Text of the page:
A few minutes from now, I'll be heading to Gautam's studio-cum-home. It's his birthday. He would have spent it in Pune, amidst great dhoom-dhaam, inaugurating the Symbiosis School of Photography - his dream project. We shall gather for a few hours, his friends and admirers... listen to Maria Callas, talk about him with love... a lot of love. And then go home... back to our lives, our routines, our families, our obligations. C'est la vie... shrug the French philosophically. Yup. That's life.
This appeared in the Hindustan Times on the 14th...
There are photographers. And there are great photographers. Gautam Rajadhyaksha was a great photographer. Not because he was the best. But because he made his subjects look their best. I don’t know of a single person privileged enough to be photographed by Gautam who didn’t emerge from his studio feeling – and looking - like a million bucks! It was this special ability of his, to transform fairly ordinary looking people into divine, sublime, ethereal creatures that was incomparable. In fact, his portfolio shots of aspiring models and actors were often so stunning, potential clients would look crest fallen when they actually met the same persons in the flesh. For all that gloss, there were no tricks involved. No gimmicks. Nothing more complicated than understanding the single most important aspect of photography – light. Gautam had mastered light, and nobody could compete with him when it came to lighting a face…. and almost miraculously finding that unique something about the individual, which others could not see, but he somehow managed to capture.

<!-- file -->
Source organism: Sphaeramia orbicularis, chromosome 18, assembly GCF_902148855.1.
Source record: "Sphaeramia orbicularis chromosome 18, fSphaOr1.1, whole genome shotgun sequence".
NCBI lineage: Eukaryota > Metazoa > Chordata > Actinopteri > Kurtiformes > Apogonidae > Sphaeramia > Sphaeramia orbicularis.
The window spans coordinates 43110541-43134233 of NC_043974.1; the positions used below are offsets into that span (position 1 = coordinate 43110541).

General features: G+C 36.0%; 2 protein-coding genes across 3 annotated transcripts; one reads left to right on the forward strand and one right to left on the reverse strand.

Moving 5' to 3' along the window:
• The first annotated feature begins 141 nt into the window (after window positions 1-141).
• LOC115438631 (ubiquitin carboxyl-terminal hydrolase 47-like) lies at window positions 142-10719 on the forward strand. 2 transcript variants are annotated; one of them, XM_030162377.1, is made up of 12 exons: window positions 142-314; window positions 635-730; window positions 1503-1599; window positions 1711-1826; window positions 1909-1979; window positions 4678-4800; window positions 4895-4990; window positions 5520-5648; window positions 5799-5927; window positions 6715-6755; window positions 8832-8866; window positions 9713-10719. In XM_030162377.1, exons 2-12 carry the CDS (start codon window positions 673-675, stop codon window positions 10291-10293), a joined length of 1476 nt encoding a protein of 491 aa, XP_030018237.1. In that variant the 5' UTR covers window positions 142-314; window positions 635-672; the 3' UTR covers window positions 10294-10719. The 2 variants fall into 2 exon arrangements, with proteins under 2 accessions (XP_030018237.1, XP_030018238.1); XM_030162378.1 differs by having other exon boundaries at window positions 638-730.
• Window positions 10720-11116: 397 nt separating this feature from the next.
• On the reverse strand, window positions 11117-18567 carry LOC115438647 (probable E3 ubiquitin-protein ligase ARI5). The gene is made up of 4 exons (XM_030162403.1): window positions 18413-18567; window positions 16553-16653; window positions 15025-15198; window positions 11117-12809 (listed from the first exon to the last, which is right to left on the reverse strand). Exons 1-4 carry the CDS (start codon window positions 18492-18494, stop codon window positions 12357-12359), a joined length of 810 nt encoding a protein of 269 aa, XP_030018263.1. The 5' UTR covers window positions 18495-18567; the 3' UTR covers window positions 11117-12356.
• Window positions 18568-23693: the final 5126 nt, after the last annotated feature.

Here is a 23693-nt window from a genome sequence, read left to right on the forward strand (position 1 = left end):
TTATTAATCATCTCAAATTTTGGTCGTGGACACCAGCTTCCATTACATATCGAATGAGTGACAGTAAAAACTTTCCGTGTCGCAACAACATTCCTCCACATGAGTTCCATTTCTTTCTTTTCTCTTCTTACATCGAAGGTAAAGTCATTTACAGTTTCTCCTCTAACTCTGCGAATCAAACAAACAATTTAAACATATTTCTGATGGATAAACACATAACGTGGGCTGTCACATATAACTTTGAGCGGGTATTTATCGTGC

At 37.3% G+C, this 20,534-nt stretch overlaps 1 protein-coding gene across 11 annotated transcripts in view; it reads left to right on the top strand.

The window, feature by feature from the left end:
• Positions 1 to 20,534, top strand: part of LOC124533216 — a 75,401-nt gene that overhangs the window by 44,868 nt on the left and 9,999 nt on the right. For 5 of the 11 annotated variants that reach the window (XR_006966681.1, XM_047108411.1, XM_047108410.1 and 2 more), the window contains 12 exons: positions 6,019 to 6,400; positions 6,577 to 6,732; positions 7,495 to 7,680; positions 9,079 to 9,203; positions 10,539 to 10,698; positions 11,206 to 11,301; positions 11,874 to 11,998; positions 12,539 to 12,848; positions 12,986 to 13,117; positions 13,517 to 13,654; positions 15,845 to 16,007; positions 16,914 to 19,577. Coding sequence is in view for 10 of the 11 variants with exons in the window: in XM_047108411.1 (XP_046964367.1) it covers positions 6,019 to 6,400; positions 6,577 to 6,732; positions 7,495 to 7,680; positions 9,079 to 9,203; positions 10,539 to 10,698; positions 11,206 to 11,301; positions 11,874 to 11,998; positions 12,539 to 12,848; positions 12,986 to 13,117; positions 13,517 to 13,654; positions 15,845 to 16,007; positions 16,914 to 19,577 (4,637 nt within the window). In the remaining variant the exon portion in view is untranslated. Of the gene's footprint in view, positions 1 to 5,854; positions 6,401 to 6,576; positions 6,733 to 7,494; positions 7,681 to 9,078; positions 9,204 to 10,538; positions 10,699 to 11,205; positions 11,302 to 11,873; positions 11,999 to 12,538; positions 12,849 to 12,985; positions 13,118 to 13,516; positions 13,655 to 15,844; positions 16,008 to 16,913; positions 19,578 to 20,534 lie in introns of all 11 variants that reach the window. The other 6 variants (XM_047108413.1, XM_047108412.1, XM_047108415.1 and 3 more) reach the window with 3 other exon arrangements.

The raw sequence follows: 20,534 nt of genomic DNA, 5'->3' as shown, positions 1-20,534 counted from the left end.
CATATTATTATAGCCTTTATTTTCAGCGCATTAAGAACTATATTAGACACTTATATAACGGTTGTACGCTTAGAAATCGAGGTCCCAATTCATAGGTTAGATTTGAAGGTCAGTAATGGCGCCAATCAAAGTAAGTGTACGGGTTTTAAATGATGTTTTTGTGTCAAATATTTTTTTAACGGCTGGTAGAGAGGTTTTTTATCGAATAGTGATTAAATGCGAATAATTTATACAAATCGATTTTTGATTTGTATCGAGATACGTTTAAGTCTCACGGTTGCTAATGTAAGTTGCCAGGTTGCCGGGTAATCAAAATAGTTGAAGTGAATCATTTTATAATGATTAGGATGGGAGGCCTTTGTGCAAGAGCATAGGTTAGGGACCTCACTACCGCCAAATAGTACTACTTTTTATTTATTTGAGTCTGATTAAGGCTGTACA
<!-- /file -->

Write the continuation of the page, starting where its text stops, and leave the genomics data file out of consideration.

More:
For me, he was the younger brother I bullied into taking up professional photography, and later writing. Out of selfish motives, of course. Why waste in-house talent, I argued, when he was reluctant initially. Once pushed, there was no looking back! He became the absolute darling of top movie stars who refused to be photographed by anybody else. It was said, Gautam had the magic touch. If he photographed an aspirant, that was as good as a ticket to big time. I can recall several early shoots, notably with Kaajol and Tina Ambani. Apart from those unforgettable images of legends like the Mangeshkar sisters, Sachin Tendulkar, J.R.D.Tata, Dhirubhai Ambani, M.F.Husain, Rekha, the Bachchan family and several other personalities, all of whom became his life long friends.
That he died almost literally with a camera in his hand, speaks a lot about his commitment to his art. Some of the pictures he shot as recently as yesterday, have yet to be downloaded. But for those of us who spent so many glorious hours listening to operatic arias, while he cajoled us to give just one more shot, another smile, a different angle… go the extra mile for that perfect image, Gautam shall remain not just in our hearts, but also in our living rooms as we flaunt his portraits with as much pride as others flaunt their paintings. Why not? Gautam was indeed a master… and so shall he remain, the undisputed King of Portraiture.